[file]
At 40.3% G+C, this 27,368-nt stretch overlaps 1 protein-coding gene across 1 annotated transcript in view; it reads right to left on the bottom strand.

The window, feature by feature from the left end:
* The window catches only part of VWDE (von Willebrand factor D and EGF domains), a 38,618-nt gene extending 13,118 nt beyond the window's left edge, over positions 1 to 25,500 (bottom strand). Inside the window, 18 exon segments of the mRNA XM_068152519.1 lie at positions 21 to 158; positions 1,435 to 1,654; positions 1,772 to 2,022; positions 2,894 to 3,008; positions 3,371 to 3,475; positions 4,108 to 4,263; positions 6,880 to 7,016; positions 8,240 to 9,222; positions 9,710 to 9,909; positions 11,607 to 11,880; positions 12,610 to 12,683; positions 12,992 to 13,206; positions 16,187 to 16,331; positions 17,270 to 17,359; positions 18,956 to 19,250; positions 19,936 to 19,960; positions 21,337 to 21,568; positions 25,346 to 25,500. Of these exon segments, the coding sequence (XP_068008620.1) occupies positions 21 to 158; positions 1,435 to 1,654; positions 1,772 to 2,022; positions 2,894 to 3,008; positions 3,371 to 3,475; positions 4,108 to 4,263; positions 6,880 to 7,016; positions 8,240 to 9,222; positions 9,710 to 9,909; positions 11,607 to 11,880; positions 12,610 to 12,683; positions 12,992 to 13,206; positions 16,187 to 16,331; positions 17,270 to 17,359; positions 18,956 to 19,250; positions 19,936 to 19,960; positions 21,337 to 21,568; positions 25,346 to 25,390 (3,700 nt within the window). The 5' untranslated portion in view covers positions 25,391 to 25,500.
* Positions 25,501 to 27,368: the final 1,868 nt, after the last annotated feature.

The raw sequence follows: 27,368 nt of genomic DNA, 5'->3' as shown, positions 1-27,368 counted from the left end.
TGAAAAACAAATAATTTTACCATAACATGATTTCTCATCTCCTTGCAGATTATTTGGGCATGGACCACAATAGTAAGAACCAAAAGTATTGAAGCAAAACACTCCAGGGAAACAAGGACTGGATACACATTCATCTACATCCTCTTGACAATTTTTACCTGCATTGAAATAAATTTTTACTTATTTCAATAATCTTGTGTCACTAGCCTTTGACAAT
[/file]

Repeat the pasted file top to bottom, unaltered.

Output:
At 40.3% G+C, this 27,368-nt stretch overlaps 1 protein-coding gene across 1 annotated transcript in view; it reads right to left on the bottom strand.

The window, feature by feature from the left end:
* The window catches only part of VWDE (von Willebrand factor D and EGF domains), a 38,618-nt gene extending 13,118 nt beyond the window's left edge, over positions 1 to 25,500 (bottom strand). Inside the window, 18 exon segments of the mRNA XM_068152519.1 lie at positions 21 to 158; positions 1,435 to 1,654; positions 1,772 to 2,022; positions 2,894 to 3,008; positions 3,371 to 3,475; positions 4,108 to 4,263; positions 6,880 to 7,016; positions 8,240 to 9,222; positions 9,710 to 9,909; positions 11,607 to 11,880; positions 12,610 to 12,683; positions 12,992 to 13,206; positions 16,187 to 16,331; positions 17,270 to 17,359; positions 18,956 to 19,250; positions 19,936 to 19,960; positions 21,337 to 21,568; positions 25,346 to 25,500. Of these exon segments, the coding sequence (XP_068008620.1) occupies positions 21 to 158; positions 1,435 to 1,654; positions 1,772 to 2,022; positions 2,894 to 3,008; positions 3,371 to 3,475; positions 4,108 to 4,263; positions 6,880 to 7,016; positions 8,240 to 9,222; positions 9,710 to 9,909; positions 11,607 to 11,880; positions 12,610 to 12,683; positions 12,992 to 13,206; positions 16,187 to 16,331; positions 17,270 to 17,359; positions 18,956 to 19,250; positions 19,936 to 19,960; positions 21,337 to 21,568; positions 25,346 to 25,390 (3,700 nt within the window). The 5' untranslated portion in view covers positions 25,391 to 25,500.
* Positions 25,501 to 27,368: the final 1,868 nt, after the last annotated feature.

The raw sequence follows: 27,368 nt of genomic DNA, 5'->3' as shown, positions 1-27,368 counted from the left end.
TGAAAAACAAATAATTTTACCATAACATGATTTCTCATCTCCTTGCAGATTATTTGGGCATGGACCACAATAGTAAGAACCAAAAGTATTGAAGCAAAACACTCCAGGGAAACAAGGACTGGATACACATTCATCTACATCCTCTTGACAATTTTTACCTGCATTGAAATAAATTTTTACTTATTTCAATAATCTTGTGTCACTAGCCTTTGACAAT